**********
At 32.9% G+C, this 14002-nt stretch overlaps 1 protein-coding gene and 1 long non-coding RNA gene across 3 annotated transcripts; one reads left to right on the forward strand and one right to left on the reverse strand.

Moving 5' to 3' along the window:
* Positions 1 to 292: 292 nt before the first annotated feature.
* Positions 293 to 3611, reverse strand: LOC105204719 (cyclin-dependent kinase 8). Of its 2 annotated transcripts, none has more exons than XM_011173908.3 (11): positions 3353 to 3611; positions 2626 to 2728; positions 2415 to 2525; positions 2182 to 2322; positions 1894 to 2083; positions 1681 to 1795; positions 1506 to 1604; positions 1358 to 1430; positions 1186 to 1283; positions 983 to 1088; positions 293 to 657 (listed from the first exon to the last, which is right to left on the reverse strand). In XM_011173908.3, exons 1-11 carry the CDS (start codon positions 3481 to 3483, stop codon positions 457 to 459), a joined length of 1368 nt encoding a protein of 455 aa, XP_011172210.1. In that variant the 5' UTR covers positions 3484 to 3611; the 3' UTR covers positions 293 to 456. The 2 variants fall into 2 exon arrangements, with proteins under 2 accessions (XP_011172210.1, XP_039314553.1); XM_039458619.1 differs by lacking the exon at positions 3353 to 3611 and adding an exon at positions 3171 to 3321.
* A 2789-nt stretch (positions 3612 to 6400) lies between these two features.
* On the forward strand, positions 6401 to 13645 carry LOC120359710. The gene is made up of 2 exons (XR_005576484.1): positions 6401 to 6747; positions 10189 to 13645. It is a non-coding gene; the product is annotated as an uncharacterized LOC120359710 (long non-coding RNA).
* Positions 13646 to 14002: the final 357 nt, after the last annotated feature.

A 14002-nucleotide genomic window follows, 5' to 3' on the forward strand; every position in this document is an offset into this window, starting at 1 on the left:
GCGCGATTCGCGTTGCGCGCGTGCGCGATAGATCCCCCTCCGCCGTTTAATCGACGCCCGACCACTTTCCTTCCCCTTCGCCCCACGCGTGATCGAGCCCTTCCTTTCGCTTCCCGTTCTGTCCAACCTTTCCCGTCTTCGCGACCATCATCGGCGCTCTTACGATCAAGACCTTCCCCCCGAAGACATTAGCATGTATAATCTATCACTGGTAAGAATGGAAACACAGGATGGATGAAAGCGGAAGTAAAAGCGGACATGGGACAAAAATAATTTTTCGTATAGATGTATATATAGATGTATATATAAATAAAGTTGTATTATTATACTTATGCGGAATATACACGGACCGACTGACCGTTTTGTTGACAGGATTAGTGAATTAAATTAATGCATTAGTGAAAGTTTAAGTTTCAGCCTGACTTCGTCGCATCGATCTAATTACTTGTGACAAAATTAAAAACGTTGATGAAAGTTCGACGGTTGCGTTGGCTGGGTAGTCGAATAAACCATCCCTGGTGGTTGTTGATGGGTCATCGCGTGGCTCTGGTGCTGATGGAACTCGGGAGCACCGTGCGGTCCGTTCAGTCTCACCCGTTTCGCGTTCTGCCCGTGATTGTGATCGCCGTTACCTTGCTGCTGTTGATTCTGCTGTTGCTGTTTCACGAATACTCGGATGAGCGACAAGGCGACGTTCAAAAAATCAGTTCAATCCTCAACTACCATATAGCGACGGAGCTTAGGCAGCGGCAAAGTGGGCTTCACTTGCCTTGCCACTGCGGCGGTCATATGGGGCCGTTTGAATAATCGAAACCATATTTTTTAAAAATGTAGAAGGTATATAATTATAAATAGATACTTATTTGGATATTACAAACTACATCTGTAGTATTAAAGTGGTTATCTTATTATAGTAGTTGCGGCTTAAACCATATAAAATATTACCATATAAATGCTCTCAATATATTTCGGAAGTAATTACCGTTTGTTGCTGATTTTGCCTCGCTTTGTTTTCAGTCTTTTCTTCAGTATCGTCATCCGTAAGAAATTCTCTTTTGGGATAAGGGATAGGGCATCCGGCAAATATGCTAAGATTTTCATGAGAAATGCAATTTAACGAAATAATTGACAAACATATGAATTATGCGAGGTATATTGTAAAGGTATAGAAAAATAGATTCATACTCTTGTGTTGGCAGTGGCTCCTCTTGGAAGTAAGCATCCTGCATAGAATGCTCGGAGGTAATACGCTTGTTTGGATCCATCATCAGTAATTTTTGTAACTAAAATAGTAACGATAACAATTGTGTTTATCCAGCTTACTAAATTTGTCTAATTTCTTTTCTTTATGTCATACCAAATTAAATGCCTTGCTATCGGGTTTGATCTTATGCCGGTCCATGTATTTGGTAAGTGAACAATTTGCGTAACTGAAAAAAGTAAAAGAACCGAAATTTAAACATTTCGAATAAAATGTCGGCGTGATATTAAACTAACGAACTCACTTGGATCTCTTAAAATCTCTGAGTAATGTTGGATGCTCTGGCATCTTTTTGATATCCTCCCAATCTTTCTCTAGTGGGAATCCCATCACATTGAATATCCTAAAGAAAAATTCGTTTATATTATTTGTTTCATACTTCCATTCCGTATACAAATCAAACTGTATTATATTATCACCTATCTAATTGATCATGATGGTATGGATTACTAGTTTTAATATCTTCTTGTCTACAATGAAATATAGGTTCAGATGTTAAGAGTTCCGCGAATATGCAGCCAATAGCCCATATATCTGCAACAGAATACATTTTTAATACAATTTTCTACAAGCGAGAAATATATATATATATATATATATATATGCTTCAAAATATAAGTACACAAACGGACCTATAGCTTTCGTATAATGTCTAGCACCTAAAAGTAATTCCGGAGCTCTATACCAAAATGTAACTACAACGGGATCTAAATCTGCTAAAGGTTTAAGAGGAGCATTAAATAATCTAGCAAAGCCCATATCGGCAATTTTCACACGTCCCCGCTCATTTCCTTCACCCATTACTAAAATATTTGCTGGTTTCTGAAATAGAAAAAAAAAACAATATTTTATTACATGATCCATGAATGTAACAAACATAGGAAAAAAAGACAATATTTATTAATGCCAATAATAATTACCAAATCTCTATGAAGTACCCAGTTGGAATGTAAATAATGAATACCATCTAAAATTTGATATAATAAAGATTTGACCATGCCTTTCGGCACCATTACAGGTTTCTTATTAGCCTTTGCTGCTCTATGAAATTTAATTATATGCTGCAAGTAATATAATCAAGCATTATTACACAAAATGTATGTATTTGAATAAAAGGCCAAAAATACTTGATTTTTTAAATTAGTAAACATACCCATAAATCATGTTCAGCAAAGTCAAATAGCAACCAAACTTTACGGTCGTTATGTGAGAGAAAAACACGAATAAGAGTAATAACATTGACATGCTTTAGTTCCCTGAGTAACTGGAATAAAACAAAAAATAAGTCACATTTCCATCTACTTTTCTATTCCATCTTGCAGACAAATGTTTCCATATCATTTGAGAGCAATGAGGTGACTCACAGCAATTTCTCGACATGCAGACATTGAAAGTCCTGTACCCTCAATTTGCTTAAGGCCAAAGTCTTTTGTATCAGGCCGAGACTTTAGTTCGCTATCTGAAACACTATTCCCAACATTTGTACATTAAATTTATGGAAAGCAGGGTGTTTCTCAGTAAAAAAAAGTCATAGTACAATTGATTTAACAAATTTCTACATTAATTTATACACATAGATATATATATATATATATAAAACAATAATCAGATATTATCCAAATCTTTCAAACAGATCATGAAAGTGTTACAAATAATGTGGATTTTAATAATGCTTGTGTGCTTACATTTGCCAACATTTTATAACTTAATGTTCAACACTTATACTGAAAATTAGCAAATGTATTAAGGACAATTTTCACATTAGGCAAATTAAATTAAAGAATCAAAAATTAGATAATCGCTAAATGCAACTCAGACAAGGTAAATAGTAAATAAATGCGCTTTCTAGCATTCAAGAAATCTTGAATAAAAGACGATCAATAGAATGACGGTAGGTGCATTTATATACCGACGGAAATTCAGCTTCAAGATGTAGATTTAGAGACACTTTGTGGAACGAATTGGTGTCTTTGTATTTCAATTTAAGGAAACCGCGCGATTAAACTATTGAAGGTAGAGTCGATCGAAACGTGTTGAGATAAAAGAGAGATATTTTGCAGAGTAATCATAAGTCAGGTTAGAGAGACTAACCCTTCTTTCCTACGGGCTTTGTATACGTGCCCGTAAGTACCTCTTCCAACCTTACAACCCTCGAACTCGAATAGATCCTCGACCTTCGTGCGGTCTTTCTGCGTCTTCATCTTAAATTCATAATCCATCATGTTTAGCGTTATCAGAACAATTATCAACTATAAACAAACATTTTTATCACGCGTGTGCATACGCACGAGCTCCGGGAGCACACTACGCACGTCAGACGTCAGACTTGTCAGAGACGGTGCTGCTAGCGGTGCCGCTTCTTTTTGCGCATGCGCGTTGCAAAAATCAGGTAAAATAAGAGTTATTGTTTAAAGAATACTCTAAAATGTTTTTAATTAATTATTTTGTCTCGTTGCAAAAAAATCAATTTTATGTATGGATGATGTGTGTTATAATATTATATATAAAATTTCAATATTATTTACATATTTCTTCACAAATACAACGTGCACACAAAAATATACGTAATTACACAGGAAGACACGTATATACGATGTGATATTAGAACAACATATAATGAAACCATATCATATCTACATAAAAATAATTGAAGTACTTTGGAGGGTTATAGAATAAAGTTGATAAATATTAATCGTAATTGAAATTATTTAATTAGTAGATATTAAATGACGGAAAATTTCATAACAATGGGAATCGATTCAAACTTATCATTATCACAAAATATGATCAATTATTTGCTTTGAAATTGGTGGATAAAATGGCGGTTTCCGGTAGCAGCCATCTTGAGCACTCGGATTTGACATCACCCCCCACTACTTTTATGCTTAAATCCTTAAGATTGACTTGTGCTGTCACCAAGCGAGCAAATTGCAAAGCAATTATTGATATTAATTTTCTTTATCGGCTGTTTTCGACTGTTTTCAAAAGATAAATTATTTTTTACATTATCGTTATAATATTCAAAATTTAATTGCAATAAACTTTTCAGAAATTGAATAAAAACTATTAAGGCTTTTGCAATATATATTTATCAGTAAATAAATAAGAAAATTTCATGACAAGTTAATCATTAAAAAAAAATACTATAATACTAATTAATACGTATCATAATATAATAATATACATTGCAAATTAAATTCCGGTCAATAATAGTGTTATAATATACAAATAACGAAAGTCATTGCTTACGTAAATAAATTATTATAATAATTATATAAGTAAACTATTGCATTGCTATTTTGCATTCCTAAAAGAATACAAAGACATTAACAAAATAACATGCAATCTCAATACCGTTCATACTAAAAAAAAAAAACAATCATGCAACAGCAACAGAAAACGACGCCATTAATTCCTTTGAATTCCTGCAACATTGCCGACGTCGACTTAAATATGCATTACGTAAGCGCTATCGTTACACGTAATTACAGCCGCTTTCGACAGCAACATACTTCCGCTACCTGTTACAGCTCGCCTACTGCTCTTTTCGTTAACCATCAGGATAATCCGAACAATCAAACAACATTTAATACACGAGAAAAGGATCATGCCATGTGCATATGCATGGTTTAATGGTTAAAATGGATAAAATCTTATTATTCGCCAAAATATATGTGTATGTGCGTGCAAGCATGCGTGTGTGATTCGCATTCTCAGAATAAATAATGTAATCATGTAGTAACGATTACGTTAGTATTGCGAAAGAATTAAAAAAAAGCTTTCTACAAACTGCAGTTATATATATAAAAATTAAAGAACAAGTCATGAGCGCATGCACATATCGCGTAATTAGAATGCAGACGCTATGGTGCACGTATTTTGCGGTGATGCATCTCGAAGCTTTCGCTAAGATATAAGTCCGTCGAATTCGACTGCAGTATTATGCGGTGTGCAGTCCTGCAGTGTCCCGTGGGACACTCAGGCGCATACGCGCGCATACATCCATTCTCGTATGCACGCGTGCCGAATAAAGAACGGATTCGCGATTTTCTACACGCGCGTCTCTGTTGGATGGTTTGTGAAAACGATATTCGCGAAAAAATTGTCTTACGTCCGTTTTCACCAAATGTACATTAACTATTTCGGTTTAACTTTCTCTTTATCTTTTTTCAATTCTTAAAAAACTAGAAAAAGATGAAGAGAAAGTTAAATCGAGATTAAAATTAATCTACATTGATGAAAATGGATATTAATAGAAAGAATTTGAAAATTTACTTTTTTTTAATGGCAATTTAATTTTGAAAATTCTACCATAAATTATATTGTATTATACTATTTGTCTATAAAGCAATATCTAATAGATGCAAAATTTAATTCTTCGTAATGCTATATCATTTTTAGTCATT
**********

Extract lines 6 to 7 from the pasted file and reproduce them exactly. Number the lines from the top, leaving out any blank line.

* On the forward strand, positions 6401 to 13645 carry LOC120359710. The gene is made up of 2 exons (XR_005576484.1): positions 6401 to 6747; positions 10189 to 13645. It is a non-coding gene; the product is annotated as an uncharacterized LOC120359710 (long non-coding RNA).
* Positions 13646 to 14002: the final 357 nt, after the last annotated feature.